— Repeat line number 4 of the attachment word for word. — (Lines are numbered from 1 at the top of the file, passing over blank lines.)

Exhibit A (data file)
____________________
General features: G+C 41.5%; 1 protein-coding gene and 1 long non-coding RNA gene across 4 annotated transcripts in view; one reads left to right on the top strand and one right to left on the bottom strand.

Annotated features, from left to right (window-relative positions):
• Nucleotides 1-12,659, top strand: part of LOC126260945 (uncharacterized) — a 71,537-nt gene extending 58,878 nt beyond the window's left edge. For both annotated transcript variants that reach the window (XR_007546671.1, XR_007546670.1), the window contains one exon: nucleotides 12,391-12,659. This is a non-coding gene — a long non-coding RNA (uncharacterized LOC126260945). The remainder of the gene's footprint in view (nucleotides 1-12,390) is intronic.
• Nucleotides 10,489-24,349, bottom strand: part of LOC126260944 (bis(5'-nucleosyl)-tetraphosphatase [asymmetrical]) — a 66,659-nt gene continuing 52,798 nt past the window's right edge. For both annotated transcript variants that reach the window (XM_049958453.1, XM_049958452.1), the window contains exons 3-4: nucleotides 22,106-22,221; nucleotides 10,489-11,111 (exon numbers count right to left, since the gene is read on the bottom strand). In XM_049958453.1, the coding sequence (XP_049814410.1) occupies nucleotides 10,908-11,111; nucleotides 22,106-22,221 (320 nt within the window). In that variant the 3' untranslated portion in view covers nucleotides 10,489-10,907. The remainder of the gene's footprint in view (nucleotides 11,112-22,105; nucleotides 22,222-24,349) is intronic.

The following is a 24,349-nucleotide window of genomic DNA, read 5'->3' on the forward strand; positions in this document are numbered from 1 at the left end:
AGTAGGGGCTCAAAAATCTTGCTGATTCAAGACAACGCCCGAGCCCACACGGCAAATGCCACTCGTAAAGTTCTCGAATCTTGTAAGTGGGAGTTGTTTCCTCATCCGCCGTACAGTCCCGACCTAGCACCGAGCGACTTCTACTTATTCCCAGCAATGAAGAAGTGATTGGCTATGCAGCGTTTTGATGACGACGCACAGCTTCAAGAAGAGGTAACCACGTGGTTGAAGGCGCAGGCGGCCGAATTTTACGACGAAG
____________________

• Nucleotides 10,489-24,349, bottom strand: part of LOC126260944 (bis(5'-nucleosyl)-tetraphosphatase [asymmetrical]) — a 66,659-nt gene continuing 52,798 nt past the window's right edge. For both annotated transcript variants that reach the window (XM_049958453.1, XM_049958452.1), the window contains exons 3-4: nucleotides 22,106-22,221; nucleotides 10,489-11,111 (exon numbers count right to left, since the gene is read on the bottom strand). In XM_049958453.1, the coding sequence (XP_049814410.1) occupies nucleotides 10,908-11,111; nucleotides 22,106-22,221 (320 nt within the window). In that variant the 3' untranslated portion in view covers nucleotides 10,489-10,907. The remainder of the gene's footprint in view (nucleotides 11,112-22,105; nucleotides 22,222-24,349) is intronic.